Paola Nicolin

  • View of “Ceal Floyer,” 2014.
    picks April 23, 2014

    Ceal Floyer

    A long white line lies at the heart of Ceal Floyer’s current solo exhibition in Milan, which offers a selection of her works and underscores her interests in perception, our relationships with space, and the erosion of traditional mediums, resulting in atmospheres charged with a sense of the absurd and irony. Floyer’s Taking a Line for a Walk, 2008—for which she drove a line-marking machine through the gallery, tracing a continuous streak in white, water-based paint—both guides and diverts the visitor between the two floors of the space, between above and below. While the title references a

  • View of “Forty Years of Contemporary Art. Massimo Minini 1973–2013,” 2013–14.
    picks January 15, 2014

    “Forty Years of Contemporary Art. Massimo Minini 1973–2013”

    “My first meeting with Massimo Minini was when he visited my show at Toselli Gallery in Milan in 1972. He invited me to do a show at his small gallery, humorously called Banco . . . Massimo’s approach to art was similar to mine at that time—a mix of the conceptual with humorous discourse.” This is how Dan Graham recalls the beginning of his relationship with Massimo Minini and his gallery (first titled Banco and later Galleria Massimo Minini), which has been in operation since 1973 in Brescia, Italy. In just a few forceful phrases, Graham conveys the spirit, interests, and attitudes of a beacon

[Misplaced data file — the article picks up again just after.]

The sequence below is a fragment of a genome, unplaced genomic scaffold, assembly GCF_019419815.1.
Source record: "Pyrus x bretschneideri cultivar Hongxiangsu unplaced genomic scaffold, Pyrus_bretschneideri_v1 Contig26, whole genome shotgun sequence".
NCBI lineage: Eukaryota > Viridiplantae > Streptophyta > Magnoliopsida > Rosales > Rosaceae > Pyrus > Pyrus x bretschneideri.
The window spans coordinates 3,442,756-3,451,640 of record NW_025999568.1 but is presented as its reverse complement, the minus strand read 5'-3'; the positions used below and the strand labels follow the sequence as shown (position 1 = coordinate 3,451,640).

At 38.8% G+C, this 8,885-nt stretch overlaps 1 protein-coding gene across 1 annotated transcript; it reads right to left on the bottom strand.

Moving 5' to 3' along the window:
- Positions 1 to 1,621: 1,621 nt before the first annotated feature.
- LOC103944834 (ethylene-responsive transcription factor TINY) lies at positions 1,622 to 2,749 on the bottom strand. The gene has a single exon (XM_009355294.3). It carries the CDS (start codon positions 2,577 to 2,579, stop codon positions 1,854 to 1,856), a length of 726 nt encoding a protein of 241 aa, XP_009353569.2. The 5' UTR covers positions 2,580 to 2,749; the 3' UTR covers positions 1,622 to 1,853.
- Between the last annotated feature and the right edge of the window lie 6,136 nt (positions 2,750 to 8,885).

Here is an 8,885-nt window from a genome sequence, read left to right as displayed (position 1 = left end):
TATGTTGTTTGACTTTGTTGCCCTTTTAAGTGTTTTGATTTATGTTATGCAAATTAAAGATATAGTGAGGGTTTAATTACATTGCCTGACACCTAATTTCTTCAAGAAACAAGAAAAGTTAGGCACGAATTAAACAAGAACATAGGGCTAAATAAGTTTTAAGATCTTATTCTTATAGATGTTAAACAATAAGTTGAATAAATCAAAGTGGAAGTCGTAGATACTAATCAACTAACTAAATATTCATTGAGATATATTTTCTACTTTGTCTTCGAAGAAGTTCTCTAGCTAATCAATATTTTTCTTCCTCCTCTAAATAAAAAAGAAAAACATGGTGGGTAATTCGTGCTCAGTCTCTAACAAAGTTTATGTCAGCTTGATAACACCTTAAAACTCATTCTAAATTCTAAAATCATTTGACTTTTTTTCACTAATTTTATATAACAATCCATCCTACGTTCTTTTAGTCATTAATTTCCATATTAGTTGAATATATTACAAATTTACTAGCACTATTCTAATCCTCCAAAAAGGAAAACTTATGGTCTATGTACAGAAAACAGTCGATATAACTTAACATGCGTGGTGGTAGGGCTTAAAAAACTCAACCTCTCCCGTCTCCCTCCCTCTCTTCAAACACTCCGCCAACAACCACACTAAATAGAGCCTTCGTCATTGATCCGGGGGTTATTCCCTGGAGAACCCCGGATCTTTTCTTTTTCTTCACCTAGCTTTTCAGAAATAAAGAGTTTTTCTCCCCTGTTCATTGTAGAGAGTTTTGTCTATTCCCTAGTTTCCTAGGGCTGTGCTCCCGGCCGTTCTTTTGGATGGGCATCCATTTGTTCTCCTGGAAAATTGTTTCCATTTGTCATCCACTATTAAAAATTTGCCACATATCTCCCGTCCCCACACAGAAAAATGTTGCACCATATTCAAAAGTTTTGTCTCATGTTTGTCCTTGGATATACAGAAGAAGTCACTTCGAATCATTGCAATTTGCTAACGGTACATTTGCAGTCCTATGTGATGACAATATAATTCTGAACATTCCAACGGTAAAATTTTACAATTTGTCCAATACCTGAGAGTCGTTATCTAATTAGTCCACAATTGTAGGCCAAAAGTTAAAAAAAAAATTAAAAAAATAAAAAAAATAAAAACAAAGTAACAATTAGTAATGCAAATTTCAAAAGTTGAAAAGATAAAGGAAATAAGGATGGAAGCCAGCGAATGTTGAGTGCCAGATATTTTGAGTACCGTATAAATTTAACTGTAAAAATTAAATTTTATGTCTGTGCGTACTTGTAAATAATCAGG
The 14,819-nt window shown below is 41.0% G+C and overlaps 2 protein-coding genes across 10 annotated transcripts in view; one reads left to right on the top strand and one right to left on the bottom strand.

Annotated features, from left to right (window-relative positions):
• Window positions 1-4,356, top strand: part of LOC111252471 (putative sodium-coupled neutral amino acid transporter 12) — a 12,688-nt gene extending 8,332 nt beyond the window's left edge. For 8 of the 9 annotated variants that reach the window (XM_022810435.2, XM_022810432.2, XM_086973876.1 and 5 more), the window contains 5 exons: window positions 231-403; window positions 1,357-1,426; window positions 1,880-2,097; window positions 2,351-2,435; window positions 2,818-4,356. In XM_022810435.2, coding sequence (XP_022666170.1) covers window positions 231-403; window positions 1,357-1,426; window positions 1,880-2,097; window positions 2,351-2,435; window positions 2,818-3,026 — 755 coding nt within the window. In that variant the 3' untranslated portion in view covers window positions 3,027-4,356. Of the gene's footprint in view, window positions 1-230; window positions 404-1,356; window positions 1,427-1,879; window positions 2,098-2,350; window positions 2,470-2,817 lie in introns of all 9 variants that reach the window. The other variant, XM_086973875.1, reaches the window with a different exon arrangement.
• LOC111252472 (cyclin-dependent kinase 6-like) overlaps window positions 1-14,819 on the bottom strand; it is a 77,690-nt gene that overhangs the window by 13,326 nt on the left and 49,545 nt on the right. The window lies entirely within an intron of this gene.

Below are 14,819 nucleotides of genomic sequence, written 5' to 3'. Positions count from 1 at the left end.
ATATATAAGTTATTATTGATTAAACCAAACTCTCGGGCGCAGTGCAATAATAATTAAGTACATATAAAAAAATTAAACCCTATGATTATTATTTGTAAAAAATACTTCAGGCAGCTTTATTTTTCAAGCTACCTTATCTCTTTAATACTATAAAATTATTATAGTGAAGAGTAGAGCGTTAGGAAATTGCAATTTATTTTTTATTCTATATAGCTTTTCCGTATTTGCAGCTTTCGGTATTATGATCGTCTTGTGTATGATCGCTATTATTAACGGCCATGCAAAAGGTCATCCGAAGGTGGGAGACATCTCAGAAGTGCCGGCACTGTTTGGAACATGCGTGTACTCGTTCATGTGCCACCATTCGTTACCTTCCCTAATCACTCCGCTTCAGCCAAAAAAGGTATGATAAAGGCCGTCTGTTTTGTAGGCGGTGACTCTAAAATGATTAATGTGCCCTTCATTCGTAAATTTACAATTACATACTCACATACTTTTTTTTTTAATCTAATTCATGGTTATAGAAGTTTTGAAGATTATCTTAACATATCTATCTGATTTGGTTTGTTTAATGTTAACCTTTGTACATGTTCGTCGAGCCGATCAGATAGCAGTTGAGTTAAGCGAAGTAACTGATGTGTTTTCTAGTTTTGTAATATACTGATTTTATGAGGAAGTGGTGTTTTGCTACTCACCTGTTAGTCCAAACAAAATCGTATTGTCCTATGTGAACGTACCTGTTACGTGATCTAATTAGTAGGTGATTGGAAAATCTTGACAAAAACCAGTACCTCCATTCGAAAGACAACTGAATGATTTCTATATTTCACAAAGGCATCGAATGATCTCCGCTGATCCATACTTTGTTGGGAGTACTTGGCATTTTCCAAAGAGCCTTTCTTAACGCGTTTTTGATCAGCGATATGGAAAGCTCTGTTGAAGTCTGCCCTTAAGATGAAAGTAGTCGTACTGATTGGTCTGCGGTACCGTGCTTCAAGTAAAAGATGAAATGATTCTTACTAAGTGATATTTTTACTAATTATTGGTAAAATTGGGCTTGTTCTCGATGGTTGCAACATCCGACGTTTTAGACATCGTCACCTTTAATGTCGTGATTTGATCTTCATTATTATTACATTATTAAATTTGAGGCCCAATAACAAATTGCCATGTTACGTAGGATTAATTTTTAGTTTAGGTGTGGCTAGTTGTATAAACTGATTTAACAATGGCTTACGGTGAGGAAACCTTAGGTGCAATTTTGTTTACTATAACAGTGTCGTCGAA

• View of “Rudolf Stingel,” 2013–14.
    slant December 12, 2013

    Paola Nicolin

    AFTER TWO DECADES of Silvio Berlusconi’s leadership, Italy is now witnessing a deep cultural shift and a number of questions: What is the role of critique today in the country’s cultural landscape? Is the nation still investigating the roles of preservation and tourism as core businesses and cultural strategies? Is Italy ready for contemporary production on a larger scale? Grappling with such inquiries, the best shows of 2013 faced a daunting task: to persuade the public to enjoy art that grasps at the complexity of contemporary languages, without neglecting the contexts that inform its viewing.

  • View of “Let the Stars Sit Wherever They Will,” 2013.
    picks November 24, 2013

    Matteo Rubbi

    Inspired by his studies in Arizona in 2012, Matteo Rubbi has recently worked on increasingly complex, narrative-based sculptures, through which he has developed his ability to establish intimate relationships with the viewer while maintaining his sense of lightness. For his current exhibition, Rubbi has drawn inspiration from an ancient Navajo legend in which a coyote addresses the First Man, who is busy arranging stones as stars in the sky. The coyote says to him: “Let the stars sit wherever they will.” The phrase gives the show its title; its use here indicates that the artist is speaking to

  • Rosa Barba, Color Studies, 2013, two-channel film installation, color, silent, 2 minutes.
    picks July 03, 2013

    Rosa Barba